Stories are the medium through which the world, and all the things in it, are communicated to Primary School children, and the art of story creation and storytelling is something that teachers are encouraged to develop. Rudolf Steiner also encouraged teachers to make up their own stories, particularly in circumstances where everyday issues are causing concern, such as social disharmony, family break-up or serious illness.
Steiner described a vivid picture of the teacher hurrying off to school with a new story to tell the children and how their faces radiated in the listening of it, as if they were themselves part of the story.
There are three types of stories told to the children in Primary School: age and development-appropriate stories, lesson stories inspired by lesson content, and curative stories. All good stories will contain all three of these elements. They may manifest as episodic narratives, fables, legends, myths, poetry and verse, plays, songs or fantasy. Fundamental to locating the content of stories is a thorough understanding of the Primary School learning program, based as it is on child development.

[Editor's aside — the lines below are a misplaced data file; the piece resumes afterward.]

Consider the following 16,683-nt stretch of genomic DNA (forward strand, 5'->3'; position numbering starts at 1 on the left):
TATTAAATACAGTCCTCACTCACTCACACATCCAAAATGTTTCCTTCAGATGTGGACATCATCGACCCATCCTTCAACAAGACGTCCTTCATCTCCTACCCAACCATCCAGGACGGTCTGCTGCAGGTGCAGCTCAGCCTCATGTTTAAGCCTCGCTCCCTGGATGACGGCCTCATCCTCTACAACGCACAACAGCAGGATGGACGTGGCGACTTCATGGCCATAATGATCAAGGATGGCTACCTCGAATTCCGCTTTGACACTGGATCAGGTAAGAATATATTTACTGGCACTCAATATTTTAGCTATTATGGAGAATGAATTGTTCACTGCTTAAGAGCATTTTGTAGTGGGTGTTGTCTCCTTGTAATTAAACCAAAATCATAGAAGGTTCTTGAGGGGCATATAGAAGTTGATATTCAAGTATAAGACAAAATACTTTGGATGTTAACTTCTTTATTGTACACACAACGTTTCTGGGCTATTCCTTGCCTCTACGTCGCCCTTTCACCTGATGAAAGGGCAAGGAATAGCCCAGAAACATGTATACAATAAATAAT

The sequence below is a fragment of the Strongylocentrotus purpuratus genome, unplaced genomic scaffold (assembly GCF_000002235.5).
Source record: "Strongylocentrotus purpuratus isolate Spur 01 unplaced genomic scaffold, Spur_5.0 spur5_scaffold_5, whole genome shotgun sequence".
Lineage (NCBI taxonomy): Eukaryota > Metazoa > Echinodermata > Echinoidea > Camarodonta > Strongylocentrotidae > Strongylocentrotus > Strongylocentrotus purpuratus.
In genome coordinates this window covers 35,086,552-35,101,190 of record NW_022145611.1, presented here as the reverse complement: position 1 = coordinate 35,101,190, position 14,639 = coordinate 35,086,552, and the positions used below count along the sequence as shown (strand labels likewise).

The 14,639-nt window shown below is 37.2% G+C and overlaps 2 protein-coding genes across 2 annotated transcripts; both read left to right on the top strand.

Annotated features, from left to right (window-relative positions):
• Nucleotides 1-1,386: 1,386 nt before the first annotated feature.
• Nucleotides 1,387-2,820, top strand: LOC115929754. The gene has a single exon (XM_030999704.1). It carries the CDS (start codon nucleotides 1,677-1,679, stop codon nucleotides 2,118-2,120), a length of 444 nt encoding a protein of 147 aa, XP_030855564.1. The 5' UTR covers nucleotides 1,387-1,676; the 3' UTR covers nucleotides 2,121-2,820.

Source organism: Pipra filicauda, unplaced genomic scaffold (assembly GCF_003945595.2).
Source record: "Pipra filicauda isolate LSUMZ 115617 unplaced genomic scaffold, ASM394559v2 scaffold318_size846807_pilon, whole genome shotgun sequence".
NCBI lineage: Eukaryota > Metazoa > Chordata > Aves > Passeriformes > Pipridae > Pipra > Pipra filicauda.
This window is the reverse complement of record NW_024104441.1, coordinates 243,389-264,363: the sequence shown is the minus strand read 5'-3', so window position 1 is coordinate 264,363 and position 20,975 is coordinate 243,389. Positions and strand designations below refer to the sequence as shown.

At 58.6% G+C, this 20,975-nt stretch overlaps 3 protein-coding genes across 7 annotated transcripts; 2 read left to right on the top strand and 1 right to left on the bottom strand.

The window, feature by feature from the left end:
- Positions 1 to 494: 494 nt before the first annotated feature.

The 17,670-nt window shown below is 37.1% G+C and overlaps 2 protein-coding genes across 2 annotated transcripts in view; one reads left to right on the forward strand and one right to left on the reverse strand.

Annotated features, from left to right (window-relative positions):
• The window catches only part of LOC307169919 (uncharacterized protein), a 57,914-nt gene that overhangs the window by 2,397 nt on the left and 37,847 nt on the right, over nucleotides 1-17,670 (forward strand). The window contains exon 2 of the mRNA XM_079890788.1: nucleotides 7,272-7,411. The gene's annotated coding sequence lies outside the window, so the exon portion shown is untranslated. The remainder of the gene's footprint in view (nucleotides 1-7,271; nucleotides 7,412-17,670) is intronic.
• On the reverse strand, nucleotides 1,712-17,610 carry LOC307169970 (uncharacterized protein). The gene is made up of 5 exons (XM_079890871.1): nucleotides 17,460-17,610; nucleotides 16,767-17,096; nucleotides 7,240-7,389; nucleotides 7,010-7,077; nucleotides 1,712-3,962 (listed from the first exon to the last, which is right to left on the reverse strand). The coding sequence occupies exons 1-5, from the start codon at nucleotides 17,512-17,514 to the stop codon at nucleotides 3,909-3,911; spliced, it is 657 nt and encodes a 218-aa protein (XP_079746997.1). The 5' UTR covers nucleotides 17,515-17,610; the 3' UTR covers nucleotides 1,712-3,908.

This learning program or curriculum was initially developed at the Waldorf School in Stuttgart and subsequently built on by Steiner schools throughout the world. As Steiner schools spread to other continents, the Euro-centric curriculum has often followed. In 1971, Lorien Novalis was established as Australia's second Steiner school. Part of its charter was to take into account its regional and local geography and culture. Shearwater has continued this lively process, developing its own program to include an appreciation of this time and place. This creative approach has provided a source of inspiration to teachers who look to local geography, flora and fauna in their story-telling.